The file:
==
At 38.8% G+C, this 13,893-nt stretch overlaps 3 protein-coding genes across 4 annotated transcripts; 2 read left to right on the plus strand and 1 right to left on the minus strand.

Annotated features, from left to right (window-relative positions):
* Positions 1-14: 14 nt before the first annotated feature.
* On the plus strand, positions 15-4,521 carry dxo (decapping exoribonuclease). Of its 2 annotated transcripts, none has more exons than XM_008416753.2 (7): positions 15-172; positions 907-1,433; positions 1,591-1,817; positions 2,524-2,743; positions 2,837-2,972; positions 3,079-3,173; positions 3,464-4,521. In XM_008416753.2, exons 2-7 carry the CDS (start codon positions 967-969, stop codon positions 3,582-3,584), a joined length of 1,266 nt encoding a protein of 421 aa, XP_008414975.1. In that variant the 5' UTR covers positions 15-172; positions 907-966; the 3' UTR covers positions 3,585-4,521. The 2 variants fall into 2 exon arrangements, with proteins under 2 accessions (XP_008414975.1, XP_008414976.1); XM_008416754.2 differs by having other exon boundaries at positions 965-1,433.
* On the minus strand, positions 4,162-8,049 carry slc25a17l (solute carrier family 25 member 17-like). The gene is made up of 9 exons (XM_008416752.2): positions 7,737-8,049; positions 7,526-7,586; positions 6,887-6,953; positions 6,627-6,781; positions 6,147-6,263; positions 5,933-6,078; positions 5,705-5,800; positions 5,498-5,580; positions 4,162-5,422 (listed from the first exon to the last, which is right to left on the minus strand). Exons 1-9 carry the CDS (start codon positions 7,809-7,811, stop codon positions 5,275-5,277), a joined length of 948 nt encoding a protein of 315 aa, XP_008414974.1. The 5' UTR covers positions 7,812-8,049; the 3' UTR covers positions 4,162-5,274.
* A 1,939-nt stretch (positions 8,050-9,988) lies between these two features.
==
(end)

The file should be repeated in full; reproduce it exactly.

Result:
At 38.8% G+C, this 13,893-nt stretch overlaps 3 protein-coding genes across 4 annotated transcripts; 2 read left to right on the plus strand and 1 right to left on the minus strand.

Annotated features, from left to right (window-relative positions):
* Positions 1-14: 14 nt before the first annotated feature.
* On the plus strand, positions 15-4,521 carry dxo (decapping exoribonuclease). Of its 2 annotated transcripts, none has more exons than XM_008416753.2 (7): positions 15-172; positions 907-1,433; positions 1,591-1,817; positions 2,524-2,743; positions 2,837-2,972; positions 3,079-3,173; positions 3,464-4,521. In XM_008416753.2, exons 2-7 carry the CDS (start codon positions 967-969, stop codon positions 3,582-3,584), a joined length of 1,266 nt encoding a protein of 421 aa, XP_008414975.1. In that variant the 5' UTR covers positions 15-172; positions 907-966; the 3' UTR covers positions 3,585-4,521. The 2 variants fall into 2 exon arrangements, with proteins under 2 accessions (XP_008414975.1, XP_008414976.1); XM_008416754.2 differs by having other exon boundaries at positions 965-1,433.
* On the minus strand, positions 4,162-8,049 carry slc25a17l (solute carrier family 25 member 17-like). The gene is made up of 9 exons (XM_008416752.2): positions 7,737-8,049; positions 7,526-7,586; positions 6,887-6,953; positions 6,627-6,781; positions 6,147-6,263; positions 5,933-6,078; positions 5,705-5,800; positions 5,498-5,580; positions 4,162-5,422 (listed from the first exon to the last, which is right to left on the minus strand). Exons 1-9 carry the CDS (start codon positions 7,809-7,811, stop codon positions 5,275-5,277), a joined length of 948 nt encoding a protein of 315 aa, XP_008414974.1. The 5' UTR covers positions 7,812-8,049; the 3' UTR covers positions 4,162-5,274.
* A 1,939-nt stretch (positions 8,050-9,988) lies between these two features.